Chronic inflammatory demyelinating polyradiculoneuropathy: a prevalence study in south east England
- aDepartment of Clinical Neurosciences, Hodgkin Building, Guy’s Hospital, London Bridge, London, UK, bDepartment of Neurology, The National Hospital for Neurology and Neurosurgery, Queen Square, London, UK, cDepartment of Neurology, North Staffordshire Royal Infirmary, Princes Road, Stoke on Trent, UK, dDepartment of Clinical Neurosciences, Royal Free Hospital School of Medicine, Rowland Hill Street, London NW3 2PF
- Professor R A C Hughes, Department of Clinical Neurosciences, Hodgkin Building, Guy’s Hospital, London Bridge, London SE1 9RT, UK.
- Received 10 July 1998
- Revised 5 November 1998
- Accepted 10 November 1998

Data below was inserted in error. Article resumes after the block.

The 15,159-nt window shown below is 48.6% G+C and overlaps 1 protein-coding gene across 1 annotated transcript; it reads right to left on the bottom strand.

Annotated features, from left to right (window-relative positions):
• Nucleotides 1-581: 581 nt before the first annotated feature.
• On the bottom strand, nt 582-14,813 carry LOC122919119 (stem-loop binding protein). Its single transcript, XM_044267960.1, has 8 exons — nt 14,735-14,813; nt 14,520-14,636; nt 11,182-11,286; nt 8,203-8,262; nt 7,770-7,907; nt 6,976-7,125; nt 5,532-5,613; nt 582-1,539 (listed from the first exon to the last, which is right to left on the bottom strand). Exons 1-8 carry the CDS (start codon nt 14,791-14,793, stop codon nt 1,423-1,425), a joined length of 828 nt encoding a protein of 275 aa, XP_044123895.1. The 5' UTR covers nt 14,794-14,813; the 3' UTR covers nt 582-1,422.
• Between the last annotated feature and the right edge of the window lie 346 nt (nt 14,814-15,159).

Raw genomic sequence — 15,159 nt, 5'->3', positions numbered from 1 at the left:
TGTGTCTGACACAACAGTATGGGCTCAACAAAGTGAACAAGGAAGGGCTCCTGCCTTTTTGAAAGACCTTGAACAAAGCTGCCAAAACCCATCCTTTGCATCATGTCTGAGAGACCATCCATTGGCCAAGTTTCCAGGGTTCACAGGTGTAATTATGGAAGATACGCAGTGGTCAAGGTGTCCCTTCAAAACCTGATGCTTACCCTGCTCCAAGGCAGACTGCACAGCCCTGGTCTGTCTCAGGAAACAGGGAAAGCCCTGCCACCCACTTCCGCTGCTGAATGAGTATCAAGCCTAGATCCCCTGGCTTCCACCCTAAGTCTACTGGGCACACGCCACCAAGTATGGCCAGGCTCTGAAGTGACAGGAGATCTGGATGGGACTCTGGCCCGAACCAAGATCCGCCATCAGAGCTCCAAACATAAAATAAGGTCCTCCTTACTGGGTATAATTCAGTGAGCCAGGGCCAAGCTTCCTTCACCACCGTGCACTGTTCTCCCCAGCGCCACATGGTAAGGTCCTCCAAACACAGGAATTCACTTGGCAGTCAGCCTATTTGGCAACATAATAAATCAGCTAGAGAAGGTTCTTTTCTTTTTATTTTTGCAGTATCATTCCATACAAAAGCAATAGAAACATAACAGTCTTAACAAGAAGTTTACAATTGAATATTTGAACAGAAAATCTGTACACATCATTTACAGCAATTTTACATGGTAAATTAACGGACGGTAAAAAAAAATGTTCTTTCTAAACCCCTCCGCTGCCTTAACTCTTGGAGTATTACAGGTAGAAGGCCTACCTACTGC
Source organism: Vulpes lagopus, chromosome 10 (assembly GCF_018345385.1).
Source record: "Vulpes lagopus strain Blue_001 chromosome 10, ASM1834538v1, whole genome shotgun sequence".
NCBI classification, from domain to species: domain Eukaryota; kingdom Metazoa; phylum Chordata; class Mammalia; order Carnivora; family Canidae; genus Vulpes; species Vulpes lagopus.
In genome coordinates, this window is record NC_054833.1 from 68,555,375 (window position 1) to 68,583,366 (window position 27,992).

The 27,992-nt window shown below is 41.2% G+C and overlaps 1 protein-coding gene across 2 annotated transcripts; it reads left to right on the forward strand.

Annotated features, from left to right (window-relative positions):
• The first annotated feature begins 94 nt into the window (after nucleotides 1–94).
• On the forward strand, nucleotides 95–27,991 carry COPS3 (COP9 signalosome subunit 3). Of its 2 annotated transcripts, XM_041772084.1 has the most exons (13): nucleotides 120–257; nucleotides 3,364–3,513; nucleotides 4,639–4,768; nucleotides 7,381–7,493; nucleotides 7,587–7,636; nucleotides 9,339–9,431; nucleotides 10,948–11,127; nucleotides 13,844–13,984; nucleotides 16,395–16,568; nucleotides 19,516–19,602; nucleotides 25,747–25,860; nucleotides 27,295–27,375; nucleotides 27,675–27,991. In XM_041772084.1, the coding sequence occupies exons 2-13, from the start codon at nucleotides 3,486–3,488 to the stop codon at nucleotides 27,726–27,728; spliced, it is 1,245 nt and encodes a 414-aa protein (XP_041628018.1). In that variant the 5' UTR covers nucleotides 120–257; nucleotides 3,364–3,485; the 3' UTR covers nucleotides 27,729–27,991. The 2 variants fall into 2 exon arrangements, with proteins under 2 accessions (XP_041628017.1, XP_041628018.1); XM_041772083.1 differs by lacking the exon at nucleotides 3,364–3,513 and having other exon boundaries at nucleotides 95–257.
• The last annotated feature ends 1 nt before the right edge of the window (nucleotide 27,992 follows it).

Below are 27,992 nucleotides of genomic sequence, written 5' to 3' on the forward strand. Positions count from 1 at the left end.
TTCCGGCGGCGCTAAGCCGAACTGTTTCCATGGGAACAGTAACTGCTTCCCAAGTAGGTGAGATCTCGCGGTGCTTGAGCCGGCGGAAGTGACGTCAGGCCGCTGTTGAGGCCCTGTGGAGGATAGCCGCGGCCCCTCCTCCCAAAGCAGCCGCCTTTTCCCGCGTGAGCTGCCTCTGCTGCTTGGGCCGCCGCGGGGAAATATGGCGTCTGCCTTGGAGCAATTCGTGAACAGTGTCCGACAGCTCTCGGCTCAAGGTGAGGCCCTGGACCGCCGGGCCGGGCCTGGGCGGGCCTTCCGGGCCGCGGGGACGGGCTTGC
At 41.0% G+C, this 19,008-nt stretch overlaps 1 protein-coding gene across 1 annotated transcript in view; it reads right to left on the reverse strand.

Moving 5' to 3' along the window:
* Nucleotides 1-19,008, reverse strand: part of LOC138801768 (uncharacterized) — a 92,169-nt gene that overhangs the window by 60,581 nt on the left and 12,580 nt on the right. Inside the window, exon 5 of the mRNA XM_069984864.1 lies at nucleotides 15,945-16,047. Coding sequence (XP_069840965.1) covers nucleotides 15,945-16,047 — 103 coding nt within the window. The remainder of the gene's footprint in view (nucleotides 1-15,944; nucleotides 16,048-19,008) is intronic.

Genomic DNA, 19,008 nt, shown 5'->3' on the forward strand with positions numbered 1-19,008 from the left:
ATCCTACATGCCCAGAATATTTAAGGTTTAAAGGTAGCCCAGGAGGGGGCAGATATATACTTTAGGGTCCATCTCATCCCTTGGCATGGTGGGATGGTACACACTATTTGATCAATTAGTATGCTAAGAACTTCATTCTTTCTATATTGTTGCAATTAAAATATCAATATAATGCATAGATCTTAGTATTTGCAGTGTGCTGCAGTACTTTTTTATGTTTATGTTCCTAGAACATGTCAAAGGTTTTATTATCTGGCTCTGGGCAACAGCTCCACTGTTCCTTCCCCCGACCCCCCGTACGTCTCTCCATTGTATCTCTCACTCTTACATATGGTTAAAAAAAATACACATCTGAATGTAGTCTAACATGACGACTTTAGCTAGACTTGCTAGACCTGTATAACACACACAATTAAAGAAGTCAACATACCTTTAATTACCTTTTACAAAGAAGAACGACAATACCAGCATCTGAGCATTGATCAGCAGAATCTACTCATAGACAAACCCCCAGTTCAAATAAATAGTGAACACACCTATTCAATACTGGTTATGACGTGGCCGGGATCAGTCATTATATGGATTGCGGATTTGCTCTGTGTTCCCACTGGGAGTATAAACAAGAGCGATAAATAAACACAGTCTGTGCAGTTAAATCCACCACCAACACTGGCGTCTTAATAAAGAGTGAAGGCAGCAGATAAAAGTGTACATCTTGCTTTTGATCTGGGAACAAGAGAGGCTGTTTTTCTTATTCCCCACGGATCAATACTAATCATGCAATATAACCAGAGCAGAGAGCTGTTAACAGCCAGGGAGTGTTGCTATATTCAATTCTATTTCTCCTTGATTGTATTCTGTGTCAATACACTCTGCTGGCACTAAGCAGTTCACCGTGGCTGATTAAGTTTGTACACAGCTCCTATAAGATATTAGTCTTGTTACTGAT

Although there are now widely accepted diagnostic criteria for chronic inflammatory demyelinating polyradiculoneuropathy (CIDP) there are few epidemiological data. A prevalence study was performed in the four Thames health regions, population 14 049 850. The prevalence date was 1 January 1995. Data were from a national consultant neurologist surveillance programme and the personal case series of two investigators. A diagnosis of CIDP was made according to definite, probable, possible, or suggestive diagnostic criteria. A wide difference in prevalence rates between the four health regions was noted, probably due to reporting bias. In the South East Thames Region, from which the data were most comprehensive the prevalence for definite and probable cases was 1.00/100 000; the highest total prevalence (if possible and suggestive cases were included) would have been 1.24/100 000. On the prevalence date 13% of patients required aid to walk and 54% were still receiving treatment.